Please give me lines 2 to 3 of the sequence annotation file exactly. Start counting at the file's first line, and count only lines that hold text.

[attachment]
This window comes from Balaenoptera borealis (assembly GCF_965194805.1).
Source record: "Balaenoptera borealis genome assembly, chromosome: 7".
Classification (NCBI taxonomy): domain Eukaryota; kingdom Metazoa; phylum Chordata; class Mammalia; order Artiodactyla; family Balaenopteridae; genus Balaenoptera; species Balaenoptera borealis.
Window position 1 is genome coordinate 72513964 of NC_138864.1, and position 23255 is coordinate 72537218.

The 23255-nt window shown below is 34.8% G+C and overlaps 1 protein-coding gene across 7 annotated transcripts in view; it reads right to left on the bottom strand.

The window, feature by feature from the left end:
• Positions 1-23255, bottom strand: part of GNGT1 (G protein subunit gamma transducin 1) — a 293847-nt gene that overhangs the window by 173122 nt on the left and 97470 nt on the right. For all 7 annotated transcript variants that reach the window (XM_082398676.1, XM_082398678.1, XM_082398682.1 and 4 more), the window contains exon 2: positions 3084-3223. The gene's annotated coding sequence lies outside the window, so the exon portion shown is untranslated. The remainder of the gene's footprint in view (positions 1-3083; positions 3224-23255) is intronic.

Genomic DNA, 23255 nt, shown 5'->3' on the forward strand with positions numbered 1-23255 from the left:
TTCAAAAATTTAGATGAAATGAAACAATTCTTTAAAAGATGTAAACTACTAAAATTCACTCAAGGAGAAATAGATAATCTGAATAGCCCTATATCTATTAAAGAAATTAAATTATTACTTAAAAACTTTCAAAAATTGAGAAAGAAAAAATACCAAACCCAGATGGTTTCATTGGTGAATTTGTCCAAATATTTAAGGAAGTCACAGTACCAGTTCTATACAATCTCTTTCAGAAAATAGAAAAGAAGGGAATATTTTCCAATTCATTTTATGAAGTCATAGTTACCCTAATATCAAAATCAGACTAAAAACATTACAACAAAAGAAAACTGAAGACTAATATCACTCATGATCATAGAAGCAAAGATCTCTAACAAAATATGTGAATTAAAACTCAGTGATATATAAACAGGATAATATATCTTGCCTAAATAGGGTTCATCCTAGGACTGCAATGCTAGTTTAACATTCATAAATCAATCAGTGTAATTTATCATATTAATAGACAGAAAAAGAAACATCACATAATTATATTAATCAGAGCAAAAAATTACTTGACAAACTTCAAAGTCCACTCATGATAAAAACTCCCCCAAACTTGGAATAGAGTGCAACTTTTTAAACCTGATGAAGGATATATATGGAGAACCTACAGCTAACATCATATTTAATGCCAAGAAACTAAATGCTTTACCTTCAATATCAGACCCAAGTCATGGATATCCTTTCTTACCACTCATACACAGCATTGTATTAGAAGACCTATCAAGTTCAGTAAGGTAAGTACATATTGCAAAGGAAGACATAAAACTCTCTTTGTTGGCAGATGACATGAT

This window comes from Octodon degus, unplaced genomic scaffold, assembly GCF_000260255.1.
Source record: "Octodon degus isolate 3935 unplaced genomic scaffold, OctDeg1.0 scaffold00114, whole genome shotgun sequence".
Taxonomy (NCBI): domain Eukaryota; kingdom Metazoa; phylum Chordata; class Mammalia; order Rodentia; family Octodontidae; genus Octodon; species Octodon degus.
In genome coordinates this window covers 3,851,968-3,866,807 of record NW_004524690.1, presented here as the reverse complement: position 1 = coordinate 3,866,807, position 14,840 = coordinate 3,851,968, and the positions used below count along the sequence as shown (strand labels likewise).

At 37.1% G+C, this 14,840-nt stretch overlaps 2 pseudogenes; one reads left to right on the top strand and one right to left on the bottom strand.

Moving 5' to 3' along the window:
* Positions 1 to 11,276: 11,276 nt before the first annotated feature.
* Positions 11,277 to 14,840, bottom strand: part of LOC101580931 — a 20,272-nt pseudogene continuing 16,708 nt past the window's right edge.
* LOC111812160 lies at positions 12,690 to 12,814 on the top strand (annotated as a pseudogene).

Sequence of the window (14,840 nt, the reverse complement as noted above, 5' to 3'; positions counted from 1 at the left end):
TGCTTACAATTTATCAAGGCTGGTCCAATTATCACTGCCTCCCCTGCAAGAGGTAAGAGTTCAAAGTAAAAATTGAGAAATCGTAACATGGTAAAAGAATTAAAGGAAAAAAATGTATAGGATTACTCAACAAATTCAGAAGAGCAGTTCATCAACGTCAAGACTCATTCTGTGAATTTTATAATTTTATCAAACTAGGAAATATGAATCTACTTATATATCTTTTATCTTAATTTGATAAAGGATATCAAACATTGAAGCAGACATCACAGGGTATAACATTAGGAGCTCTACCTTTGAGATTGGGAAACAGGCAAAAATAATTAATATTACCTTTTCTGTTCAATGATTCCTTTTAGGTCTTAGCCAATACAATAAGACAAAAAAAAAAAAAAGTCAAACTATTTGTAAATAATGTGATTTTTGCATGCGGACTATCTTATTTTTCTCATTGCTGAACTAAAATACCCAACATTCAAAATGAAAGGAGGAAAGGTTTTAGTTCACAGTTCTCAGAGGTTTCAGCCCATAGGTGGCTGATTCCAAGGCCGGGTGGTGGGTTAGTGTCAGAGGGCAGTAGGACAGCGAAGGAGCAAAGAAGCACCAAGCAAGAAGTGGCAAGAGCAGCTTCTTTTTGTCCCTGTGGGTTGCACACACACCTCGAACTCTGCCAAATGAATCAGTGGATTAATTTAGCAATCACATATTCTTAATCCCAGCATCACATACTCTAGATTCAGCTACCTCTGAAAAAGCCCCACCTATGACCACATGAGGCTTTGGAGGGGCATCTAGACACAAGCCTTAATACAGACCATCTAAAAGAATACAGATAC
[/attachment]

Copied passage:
Source record: "Balaenoptera borealis genome assembly, chromosome: 7".
Classification (NCBI taxonomy): domain Eukaryota; kingdom Metazoa; phylum Chordata; class Mammalia; order Artiodactyla; family Balaenopteridae; genus Balaenoptera; species Balaenoptera borealis.